Tuesday 2nd April 2019
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Aurora Energy has increased its 10-year spending plans by more than $42 million following an independent review of the state of its networks.
The company, which distributes electricity in Dunedin, Queenstown and Central Otago, expects to spend close to $791 million on those assets through to 2029, up from the $748.8 million it signalled in October. The firm’s 2017 asset management plan had projected a 10-year spend of $719 million.
Aurora, owned by Dunedin City Council, restructured its business in 2017, established a new board and brought in new management after a review by Deloitte found the firm had been underspending on maintenance for decades. It is facing prosecution by the Commerce Commission for breaching its reliability standards in 2016 and 2017.
The company updated its plans to incorporate advice from consulting engineers WSP late last year.
Aurora says the “predominant” change from the asset management plan it published in October is an increase in spending to replace cross-arms on power poles. It will focus on cross-arms made from Malaysian hardwoods, which have proven less durable than those made from Australian timber.
Aurora says it will also increase spending on secondary systems – including protection relays – many of which WSP believed had become obsolete, had exceeded their expected life, or were performing poorly.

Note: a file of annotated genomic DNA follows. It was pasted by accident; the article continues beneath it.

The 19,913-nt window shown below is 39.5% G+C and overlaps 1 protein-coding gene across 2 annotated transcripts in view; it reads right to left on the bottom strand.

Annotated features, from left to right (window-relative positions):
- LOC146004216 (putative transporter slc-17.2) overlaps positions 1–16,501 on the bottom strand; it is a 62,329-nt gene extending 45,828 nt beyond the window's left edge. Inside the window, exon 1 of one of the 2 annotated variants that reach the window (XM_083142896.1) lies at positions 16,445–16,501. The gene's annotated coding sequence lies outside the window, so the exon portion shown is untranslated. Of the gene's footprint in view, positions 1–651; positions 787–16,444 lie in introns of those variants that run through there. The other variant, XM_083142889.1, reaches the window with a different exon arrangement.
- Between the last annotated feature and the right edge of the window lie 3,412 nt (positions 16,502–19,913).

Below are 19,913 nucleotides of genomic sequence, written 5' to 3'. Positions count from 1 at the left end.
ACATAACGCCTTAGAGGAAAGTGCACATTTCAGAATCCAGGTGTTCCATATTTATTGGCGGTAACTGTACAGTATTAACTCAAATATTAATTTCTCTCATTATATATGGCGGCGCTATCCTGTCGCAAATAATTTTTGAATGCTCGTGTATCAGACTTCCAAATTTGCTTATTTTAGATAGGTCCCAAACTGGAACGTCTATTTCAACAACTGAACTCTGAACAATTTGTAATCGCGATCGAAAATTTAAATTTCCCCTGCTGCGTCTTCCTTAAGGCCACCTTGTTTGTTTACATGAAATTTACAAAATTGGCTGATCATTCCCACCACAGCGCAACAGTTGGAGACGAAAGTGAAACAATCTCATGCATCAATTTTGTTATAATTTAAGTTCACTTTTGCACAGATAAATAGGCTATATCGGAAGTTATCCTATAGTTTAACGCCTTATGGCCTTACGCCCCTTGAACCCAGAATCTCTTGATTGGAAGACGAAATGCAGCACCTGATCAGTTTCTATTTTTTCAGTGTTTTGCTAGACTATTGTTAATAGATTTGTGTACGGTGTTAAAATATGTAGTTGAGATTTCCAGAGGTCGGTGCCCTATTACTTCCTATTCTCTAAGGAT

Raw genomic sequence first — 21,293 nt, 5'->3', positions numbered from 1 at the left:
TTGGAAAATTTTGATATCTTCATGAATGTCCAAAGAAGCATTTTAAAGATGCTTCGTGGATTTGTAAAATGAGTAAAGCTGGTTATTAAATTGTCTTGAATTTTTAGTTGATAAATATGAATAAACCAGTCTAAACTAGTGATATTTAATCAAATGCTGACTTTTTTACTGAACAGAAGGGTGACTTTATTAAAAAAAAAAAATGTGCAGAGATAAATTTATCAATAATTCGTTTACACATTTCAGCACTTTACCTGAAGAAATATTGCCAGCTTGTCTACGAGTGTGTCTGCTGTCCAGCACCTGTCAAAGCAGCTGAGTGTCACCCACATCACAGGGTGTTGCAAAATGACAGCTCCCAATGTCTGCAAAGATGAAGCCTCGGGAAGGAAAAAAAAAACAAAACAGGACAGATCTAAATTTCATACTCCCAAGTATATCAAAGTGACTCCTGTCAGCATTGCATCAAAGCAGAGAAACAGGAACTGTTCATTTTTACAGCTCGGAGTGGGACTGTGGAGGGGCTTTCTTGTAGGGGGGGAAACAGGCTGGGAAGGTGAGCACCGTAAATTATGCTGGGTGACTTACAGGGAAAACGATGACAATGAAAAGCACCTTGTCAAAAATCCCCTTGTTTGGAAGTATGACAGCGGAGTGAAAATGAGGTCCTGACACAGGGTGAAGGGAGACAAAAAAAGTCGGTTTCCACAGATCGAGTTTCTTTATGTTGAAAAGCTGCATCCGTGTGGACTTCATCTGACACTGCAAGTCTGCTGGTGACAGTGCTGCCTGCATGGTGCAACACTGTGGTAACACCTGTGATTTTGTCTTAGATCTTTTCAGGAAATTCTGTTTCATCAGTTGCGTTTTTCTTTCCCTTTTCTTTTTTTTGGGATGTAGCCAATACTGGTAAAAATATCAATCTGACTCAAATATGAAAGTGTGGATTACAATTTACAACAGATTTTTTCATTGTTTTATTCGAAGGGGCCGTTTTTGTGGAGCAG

Aurora says the replacement of at-risk electromechanical relays at critical sites will be prioritised during the next three years. All will be replaced by 2025 and more spares will be carried to manage the risk of obsolescence.
Aurora is the country’s seventh-largest network, distributing electricity to more than 90,200 homes and business. It was previously managed as one business with council-owned contractor Delta Utility Services.
It was forced to bring in outside contractors in 2016 to try and accelerate its maintenance efforts amid growing public complaints about the number of collapsing power poles in the region. At the same time it was trying to keep pace with rapid development in Queenstown and Wanaka.
Hastings-based Unison Contracting has now established a permanent base in Dunedin as part of a five-year field services agreement it has to provide maintenance, renewal and development work for Aurora in the city. Last month, Aurora signed a similar agreement with Christchurch-based Connetics for work in Queenstown and Central Otago.
Aurora chief executive Richard Fletcher says the new agreements, effective this month, will ensure the company can efficiently carry out its major investment programme, while also introducing contestability to its field services.
In its report in October, WSP found that overhead lines, poles and cross-arms accounted for 58 percent of all the unplanned outages Aurora suffered due to deteriorated assets.
Most of the firm's assets posed little risk to public safety or the environment, and recent inspections and remediation efforts appeared to have steadied or slightly reduced the level of pole failure, WSP said.
That said, about 1,264 poles in Dunedin – 4 percent of that network – still had a ‘red’ risk rating, as did 104 poles in Central Otago – 0.4 percent of that network.
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